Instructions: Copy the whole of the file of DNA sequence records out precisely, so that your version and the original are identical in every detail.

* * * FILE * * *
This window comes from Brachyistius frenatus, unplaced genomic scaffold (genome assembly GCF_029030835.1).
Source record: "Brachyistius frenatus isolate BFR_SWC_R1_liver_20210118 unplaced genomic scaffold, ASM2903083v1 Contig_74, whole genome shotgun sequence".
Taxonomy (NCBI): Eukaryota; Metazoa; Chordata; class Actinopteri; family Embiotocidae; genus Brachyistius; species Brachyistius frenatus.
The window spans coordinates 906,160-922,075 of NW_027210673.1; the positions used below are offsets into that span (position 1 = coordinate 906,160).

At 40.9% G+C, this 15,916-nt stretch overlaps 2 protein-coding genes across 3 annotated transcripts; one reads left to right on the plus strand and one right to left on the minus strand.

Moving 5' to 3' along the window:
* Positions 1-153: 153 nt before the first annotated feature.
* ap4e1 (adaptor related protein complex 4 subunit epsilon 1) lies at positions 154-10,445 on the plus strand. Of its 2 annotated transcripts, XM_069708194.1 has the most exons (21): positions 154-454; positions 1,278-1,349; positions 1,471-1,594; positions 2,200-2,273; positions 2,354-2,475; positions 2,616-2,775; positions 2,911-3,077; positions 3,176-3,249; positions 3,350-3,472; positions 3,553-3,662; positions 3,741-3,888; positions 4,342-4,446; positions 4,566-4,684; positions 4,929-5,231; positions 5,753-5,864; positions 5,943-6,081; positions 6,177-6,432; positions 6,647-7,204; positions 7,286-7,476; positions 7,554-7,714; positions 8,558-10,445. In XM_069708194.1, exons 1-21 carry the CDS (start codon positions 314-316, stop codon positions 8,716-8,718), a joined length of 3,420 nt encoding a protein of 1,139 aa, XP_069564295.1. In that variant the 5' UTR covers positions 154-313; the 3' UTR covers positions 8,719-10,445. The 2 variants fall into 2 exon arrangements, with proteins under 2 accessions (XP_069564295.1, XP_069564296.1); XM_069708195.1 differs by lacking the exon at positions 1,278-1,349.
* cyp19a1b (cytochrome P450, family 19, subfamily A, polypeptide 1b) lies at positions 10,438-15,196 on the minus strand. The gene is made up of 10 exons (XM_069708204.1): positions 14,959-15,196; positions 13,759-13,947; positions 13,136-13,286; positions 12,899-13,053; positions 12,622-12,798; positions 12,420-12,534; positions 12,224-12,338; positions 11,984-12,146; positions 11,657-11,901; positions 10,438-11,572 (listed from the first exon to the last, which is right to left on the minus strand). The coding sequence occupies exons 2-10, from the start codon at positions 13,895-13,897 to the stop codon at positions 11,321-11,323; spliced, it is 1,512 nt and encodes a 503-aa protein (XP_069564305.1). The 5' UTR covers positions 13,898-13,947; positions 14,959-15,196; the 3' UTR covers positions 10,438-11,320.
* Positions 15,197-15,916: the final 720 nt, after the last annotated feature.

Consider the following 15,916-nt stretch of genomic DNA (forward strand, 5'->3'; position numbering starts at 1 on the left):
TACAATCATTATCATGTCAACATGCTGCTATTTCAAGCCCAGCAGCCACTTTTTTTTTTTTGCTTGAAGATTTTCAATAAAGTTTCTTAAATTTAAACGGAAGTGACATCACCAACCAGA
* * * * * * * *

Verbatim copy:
This window comes from Brachyistius frenatus, unplaced genomic scaffold (genome assembly GCF_029030835.1).
Source record: "Brachyistius frenatus isolate BFR_SWC_R1_liver_20210118 unplaced genomic scaffold, ASM2903083v1 Contig_74, whole genome shotgun sequence".
Taxonomy (NCBI): Eukaryota; Metazoa; Chordata; class Actinopteri; family Embiotocidae; genus Brachyistius; species Brachyistius frenatus.
The window spans coordinates 906,160-922,075 of NW_027210673.1; the positions used below are offsets into that span (position 1 = coordinate 906,160).

At 40.9% G+C, this 15,916-nt stretch overlaps 2 protein-coding genes across 3 annotated transcripts; one reads left to right on the plus strand and one right to left on the minus strand.

Moving 5' to 3' along the window:
* Positions 1-153: 153 nt before the first annotated feature.
* ap4e1 (adaptor related protein complex 4 subunit epsilon 1) lies at positions 154-10,445 on the plus strand. Of its 2 annotated transcripts, XM_069708194.1 has the most exons (21): positions 154-454; positions 1,278-1,349; positions 1,471-1,594; positions 2,200-2,273; positions 2,354-2,475; positions 2,616-2,775; positions 2,911-3,077; positions 3,176-3,249; positions 3,350-3,472; positions 3,553-3,662; positions 3,741-3,888; positions 4,342-4,446; positions 4,566-4,684; positions 4,929-5,231; positions 5,753-5,864; positions 5,943-6,081; positions 6,177-6,432; positions 6,647-7,204; positions 7,286-7,476; positions 7,554-7,714; positions 8,558-10,445. In XM_069708194.1, exons 1-21 carry the CDS (start codon positions 314-316, stop codon positions 8,716-8,718), a joined length of 3,420 nt encoding a protein of 1,139 aa, XP_069564295.1. In that variant the 5' UTR covers positions 154-313; the 3' UTR covers positions 8,719-10,445. The 2 variants fall into 2 exon arrangements, with proteins under 2 accessions (XP_069564295.1, XP_069564296.1); XM_069708195.1 differs by lacking the exon at positions 1,278-1,349.
* cyp19a1b (cytochrome P450, family 19, subfamily A, polypeptide 1b) lies at positions 10,438-15,196 on the minus strand. The gene is made up of 10 exons (XM_069708204.1): positions 14,959-15,196; positions 13,759-13,947; positions 13,136-13,286; positions 12,899-13,053; positions 12,622-12,798; positions 12,420-12,534; positions 12,224-12,338; positions 11,984-12,146; positions 11,657-11,901; positions 10,438-11,572 (listed from the first exon to the last, which is right to left on the minus strand). The coding sequence occupies exons 2-10, from the start codon at positions 13,895-13,897 to the stop codon at positions 11,321-11,323; spliced, it is 1,512 nt and encodes a 503-aa protein (XP_069564305.1). The 5' UTR covers positions 13,898-13,947; positions 14,959-15,196; the 3' UTR covers positions 10,438-11,320.
* Positions 15,197-15,916: the final 720 nt, after the last annotated feature.

Consider the following 15,916-nt stretch of genomic DNA (forward strand, 5'->3'; position numbering starts at 1 on the left):
TACAATCATTATCATGTCAACATGCTGCTATTTCAAGCCCAGCAGCCACTTTTTTTTTTTTGCTTGAAGATTTTCAATAAAGTTTCTTAAATTTAAACGGAAGTGACATCACCAACCAGA